by Joanne Carew

The top 4 IT trends African CIOs need to watch in 2021

Jan 10, 2021
Cloud ComputingIT StrategyMobile

The coronavirus pandemic accelerated the usage of cloud and mobile; opened up new threat opportunities for hackers and caused a mass move to remote work. Savvy CIOs need to respond to these trends.

business meeting african america women
Credit: Thinkstock

The world of technology changed fundamentally during 2020. When governments across the globe issued stay-at-home orders to prevent the spread of the coronavirus, individuals and businesses relied on digital technologies to remain productive, stay informed and keep connected. In this way, 2020 totally transformed our relationship with these emerging tools and solutions. 

Across Africa, the pandemic served as a great accelerator for innovation and co-operation, with the continent’s response to COVID-19 largely being defined by inventive thinking around the use of technology. And the trend is only set to continue into 2021. According Mark Walker, an associate VP at the International Data Corporation (IDC) in sub-Saharan Africa, mobility, security and connectedness will be a key focus for CIOs in 2021, with cloud being the glue that holds everything together.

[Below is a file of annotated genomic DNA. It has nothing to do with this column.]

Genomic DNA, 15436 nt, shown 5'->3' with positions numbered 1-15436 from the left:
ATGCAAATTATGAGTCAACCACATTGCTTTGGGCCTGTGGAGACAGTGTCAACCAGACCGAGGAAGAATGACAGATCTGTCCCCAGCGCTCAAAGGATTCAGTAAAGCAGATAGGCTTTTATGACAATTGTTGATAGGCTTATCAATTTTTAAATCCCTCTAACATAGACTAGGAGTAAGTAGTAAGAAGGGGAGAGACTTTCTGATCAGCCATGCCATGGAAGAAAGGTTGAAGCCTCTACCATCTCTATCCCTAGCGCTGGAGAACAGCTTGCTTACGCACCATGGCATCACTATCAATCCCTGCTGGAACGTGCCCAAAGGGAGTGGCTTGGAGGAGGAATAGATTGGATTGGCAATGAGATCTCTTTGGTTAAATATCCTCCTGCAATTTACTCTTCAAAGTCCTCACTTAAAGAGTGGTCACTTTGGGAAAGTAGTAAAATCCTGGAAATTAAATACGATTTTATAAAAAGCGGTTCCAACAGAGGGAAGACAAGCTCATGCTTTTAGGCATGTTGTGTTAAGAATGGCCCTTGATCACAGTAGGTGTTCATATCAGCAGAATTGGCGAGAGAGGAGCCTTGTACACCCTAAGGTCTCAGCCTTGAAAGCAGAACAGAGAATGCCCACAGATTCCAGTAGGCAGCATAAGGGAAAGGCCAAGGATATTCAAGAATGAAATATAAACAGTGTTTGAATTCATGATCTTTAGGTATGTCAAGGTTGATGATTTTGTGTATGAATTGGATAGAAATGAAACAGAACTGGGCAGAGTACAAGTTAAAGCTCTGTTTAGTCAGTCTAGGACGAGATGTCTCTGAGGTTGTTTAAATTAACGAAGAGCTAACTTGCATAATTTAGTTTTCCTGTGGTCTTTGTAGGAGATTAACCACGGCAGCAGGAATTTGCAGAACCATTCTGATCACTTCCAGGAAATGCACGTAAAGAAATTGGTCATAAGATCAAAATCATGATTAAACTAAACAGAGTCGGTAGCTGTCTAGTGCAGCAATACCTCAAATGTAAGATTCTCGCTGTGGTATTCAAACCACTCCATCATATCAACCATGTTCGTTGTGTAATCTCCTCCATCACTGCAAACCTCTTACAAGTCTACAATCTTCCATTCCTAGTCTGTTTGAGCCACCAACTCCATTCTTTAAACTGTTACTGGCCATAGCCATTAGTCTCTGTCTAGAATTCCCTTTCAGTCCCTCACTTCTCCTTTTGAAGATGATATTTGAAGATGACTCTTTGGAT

Below, we unpack four key trends that African CIOs should be keeping an eye on in the year ahead.

Remote work is here to stay

The chaos that ensued when IT teams first had to transition everyone to remote work is largely behind us, explains Walker. In 2021 the challenge will be to continue providing reliable and secure access to people no matter where they are.

He believes that some will return to the office in 2021 but not on a large scale as the pandemic ebbs and flows from region to region. “Last year, all of our attention was focussed on simply getting the hardware and software needed to get everyone connected. In 2021, CIOs will need to assess if the investments they made in 2020 have been fruitful or not.”